As an artist who truly celebrates nature in all its beauty, the studio of William Morris with his group of artists and designers have always been a big inspiration to me. William Morris said, ‘Wherever nature works there will be beauty’ we all know this is so true! As an artist I feel blessed that the natural world which inspires me so much, it is constantly changing so gives me an endless supply of source material and visual references. Now that Spring is in full swing I have design ideas pouring out of me onto new textile designs, which sometimes keep me working long into the night.
April is Children and Nature Awareness Month which is a theme of great importance and significance to me. Having touched over 50,000 children with my empowering children’s batik workshops across the country, I have been honoured to see how much children have loved learning about the power of nature in art and have then hopefully helped them discover their own creative identities through these Batik art workshops.
I am constantly observing nature and recording its every exquisite detail and no doubt much of the inspiration for this part of my life came from my childhood. My mother’s passion for horticulture and my dear late father’s passion as an amateur wildlife photographer, a combination that fused to create my love of nature and art. Growing up with six siblings and a huge garden for our playground I guess it was inevitable that I would be captivated by the beauty of wildlife, birds, butterflies, wild flowers, insects and the need to share my vision through art.
Children are always fascinated by nature, from the robin with a worm in its beak, the sound of a woodpecker calling a mate to the ecology and importance of a bumble bee feeding and pollinating our fruit orchards, or the marbled white butterflies on the meadow flowers and the beauty of the English garden. They become absorbed in how they can translate their visions of nature into their art to share with others, whether this is through the beauty of Batik or indeed the simplicity of paints and crayons at home. The desire to learn about nature and teach others about its absolute importance and value in our lives is so important and creating these giant Batik’s in schools enabled the children to truly create something both beautiful and useful – I think William Morris would have approved!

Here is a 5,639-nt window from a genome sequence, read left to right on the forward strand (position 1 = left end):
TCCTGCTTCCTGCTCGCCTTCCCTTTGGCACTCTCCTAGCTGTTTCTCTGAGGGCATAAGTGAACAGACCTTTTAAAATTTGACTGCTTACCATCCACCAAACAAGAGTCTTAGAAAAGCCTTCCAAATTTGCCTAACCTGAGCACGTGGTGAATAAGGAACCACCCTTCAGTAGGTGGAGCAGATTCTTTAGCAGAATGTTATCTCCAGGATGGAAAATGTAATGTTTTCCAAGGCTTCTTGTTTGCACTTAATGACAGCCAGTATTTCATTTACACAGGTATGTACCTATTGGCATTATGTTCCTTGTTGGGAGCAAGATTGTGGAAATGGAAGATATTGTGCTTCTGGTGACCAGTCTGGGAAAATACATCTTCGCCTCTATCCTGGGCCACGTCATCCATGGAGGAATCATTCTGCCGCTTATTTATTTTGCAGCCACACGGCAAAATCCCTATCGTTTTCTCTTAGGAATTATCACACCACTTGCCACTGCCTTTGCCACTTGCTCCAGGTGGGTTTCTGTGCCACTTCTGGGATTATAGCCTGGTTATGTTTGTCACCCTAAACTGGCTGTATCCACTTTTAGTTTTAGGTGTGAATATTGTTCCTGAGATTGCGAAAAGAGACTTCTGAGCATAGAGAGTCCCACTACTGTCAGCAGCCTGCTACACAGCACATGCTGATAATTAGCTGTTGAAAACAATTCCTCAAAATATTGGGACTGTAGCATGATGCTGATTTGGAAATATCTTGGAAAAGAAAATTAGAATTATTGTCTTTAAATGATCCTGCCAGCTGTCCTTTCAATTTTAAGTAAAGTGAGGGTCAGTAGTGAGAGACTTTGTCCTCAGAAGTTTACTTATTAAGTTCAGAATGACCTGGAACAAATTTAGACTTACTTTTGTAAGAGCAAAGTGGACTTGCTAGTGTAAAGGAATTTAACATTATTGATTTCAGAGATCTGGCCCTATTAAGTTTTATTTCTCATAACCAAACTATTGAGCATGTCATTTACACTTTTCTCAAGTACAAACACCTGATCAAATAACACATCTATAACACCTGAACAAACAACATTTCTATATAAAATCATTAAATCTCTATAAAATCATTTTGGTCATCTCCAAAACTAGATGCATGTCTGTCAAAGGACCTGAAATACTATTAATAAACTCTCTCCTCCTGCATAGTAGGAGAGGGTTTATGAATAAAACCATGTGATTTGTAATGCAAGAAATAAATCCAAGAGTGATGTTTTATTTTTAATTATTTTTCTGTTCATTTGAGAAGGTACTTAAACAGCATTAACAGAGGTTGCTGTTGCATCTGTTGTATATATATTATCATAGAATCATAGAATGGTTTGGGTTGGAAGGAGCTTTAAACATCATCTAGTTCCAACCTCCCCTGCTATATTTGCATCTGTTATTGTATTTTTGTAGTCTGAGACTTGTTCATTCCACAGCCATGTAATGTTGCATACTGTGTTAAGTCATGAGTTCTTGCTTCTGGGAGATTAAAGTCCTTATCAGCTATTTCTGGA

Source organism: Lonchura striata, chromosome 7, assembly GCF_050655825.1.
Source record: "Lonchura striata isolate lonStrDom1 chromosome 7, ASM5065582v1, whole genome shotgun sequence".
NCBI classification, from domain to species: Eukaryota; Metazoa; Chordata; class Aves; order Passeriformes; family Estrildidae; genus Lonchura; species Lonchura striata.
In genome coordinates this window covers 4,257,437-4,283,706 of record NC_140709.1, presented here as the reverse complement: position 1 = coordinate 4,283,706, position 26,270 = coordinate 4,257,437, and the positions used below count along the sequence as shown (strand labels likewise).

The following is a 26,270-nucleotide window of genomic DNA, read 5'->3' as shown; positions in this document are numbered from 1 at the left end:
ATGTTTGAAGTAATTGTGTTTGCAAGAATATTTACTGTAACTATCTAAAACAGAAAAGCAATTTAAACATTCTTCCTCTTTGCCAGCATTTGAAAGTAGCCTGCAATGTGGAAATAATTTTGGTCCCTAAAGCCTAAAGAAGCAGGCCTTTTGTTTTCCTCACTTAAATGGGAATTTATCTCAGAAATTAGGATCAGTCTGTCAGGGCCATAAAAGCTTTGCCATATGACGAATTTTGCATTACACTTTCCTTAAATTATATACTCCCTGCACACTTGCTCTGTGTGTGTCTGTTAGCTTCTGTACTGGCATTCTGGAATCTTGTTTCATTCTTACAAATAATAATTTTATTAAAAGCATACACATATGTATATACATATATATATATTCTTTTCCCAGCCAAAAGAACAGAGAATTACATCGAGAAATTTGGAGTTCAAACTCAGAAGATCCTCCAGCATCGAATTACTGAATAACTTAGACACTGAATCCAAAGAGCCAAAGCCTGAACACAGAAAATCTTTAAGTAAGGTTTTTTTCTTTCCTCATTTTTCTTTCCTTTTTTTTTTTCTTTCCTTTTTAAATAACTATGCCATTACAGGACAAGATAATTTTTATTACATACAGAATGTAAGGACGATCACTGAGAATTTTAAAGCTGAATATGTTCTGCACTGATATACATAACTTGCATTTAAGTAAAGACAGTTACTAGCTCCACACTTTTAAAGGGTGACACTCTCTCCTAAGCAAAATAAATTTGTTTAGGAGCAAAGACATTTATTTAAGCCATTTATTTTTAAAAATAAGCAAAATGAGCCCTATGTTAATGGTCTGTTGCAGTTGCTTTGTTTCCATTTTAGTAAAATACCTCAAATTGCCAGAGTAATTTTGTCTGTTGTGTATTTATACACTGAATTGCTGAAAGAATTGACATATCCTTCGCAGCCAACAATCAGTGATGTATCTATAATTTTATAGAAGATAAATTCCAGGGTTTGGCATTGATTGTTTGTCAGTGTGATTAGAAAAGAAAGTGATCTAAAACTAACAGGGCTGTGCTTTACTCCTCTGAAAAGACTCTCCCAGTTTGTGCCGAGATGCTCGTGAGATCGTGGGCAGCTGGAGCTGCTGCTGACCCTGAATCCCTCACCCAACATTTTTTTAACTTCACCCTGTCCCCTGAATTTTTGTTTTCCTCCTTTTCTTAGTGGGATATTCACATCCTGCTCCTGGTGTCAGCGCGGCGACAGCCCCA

So in this month of raising awareness for nature and its impact on children I would recommend allowing your children, grandchildren, nephews and nieces of all ages to enjoy the freedom of nature and art and if lucky enough to visit an exhibition I might suggest a wonderful exhibition that children will love and soak up even more artistic influences such as Hockney’s ‘Bigger & Closer (not smaller & further away) exhibition at King’s Cross ‘Lightroom’ on now, and as Hockney said ‘ I hope it gives young people some ideas!’ .